- Raw Milk Vs Pasteurized Milk: Don’t fall for the raw milk craze. It is in no way more nutritious than pasteurized milk, Sheth points out. Besides, bacteria like E.Coli and salmonella present in unpasteurized milk can make you susceptible to a host of food-borne diseases.
- Regular Milk Vs Organic Milk: Organic milk refers to milk that’s obtained from sustainably raised livestock. Organic milk is said to be free of antibiotics, synthetic hormones and pesticide residue. However, despite the difference in farming methods, both conventional milk and organic milk have the same nutrition profile and are safe for consumption, Sheth points out.
And now, if you’ve decided to cut out dairy altogether, here are a few nutritionist-approved tips to keep in mind:
- Start small. It’s better to start with small changes in your diet instead of completely eliminating dairy from day one. Begin with small swaps. For instance, trade regular milk with pea protein milk, soy milk or almond milk. Substitute greek yogurt with non-dairy yogurts made from soy, cashew or almond, Sheth suggests. Use avocado instead of shredded cheese on taco bowls, tahini instead of sour cream in sauces and pureed white beans seasoned with garlic and herbs in place of ricotta in your favorite recipes, recommends Sass.
- Stock up on non-dairy sources of protein. Protein is the building block of everything in our body, from skin and organs to muscles and bones. To avoid protein deficiency after quitting dairy, up your intake of foods like quinoa, brussel sprouts, tofu, chickpea, asparagus, black beans, eggs, fish and lean meat.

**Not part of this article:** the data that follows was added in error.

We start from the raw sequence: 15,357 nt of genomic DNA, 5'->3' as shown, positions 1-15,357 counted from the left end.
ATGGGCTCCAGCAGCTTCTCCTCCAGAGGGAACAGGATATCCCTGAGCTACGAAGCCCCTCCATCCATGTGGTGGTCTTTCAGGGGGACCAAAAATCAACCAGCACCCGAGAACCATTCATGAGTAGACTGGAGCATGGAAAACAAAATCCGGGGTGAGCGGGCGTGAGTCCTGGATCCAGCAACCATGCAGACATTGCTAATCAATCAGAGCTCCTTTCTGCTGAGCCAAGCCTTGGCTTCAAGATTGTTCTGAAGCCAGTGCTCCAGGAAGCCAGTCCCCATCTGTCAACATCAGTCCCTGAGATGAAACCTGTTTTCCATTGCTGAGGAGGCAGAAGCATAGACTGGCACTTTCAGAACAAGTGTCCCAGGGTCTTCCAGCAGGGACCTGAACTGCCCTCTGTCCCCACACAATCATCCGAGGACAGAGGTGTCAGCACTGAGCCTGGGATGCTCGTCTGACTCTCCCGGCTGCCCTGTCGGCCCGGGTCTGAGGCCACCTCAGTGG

- Make up for missing calcium. Lack of calcium in your daily diet can make your bones weak and porous, putting you at risk of developing osteoporosis. Include more calcium-rich foods in your meals, like cooked collard greens, white beans, black eyed peas, chia seeds, sesame seeds and seaweed, suggests Sass. Broccoli, kale ans mustard greens are also great non-dairy sources of calcium, tells Sheth.
- Don’t Skimp on Vitamin D. Portobello mushrooms, especially those exposed to UV light are an excellent source of Vitamin D, says Sass. In addition, animal-based foods like wild Alaskan salmon, sardines, and whole pasture raised eggs also contain high amounts of Vitamin D, says the nutrition expert.
In addition, visit a registered dietitian who can help you identify your exact nutrition needs and customize recommendations based on your food preferences, budget, etc, suggests Sheth.
eatright.org and click on the ‘find a dietitian’ tab.